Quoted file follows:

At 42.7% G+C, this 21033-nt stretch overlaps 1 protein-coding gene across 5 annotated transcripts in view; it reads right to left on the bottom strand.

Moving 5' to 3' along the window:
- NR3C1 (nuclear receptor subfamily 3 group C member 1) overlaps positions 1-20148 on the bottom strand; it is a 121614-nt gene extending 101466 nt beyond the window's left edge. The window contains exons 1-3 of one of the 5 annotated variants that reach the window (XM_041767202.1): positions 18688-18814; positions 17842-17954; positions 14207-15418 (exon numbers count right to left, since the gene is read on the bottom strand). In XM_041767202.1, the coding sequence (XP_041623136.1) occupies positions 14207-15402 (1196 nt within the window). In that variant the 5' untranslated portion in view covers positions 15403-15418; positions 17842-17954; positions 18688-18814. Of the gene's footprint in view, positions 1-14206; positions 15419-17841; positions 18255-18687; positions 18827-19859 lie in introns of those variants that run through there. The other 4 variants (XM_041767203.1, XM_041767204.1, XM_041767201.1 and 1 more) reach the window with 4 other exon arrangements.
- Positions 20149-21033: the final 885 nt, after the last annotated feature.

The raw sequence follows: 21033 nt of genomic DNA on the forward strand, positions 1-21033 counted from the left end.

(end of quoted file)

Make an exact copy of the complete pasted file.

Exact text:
At 42.7% G+C, this 21033-nt stretch overlaps 1 protein-coding gene across 5 annotated transcripts in view; it reads right to left on the bottom strand.

Moving 5' to 3' along the window:
- NR3C1 (nuclear receptor subfamily 3 group C member 1) overlaps positions 1-20148 on the bottom strand; it is a 121614-nt gene extending 101466 nt beyond the window's left edge. The window contains exons 1-3 of one of the 5 annotated variants that reach the window (XM_041767202.1): positions 18688-18814; positions 17842-17954; positions 14207-15418 (exon numbers count right to left, since the gene is read on the bottom strand). In XM_041767202.1, the coding sequence (XP_041623136.1) occupies positions 14207-15402 (1196 nt within the window). In that variant the 5' untranslated portion in view covers positions 15403-15418; positions 17842-17954; positions 18688-18814. Of the gene's footprint in view, positions 1-14206; positions 15419-17841; positions 18255-18687; positions 18827-19859 lie in introns of those variants that run through there. The other 4 variants (XM_041767203.1, XM_041767204.1, XM_041767201.1 and 1 more) reach the window with 4 other exon arrangements.
- Positions 20149-21033: the final 885 nt, after the last annotated feature.

The raw sequence follows: 21033 nt of genomic DNA on the forward strand, positions 1-21033 counted from the left end.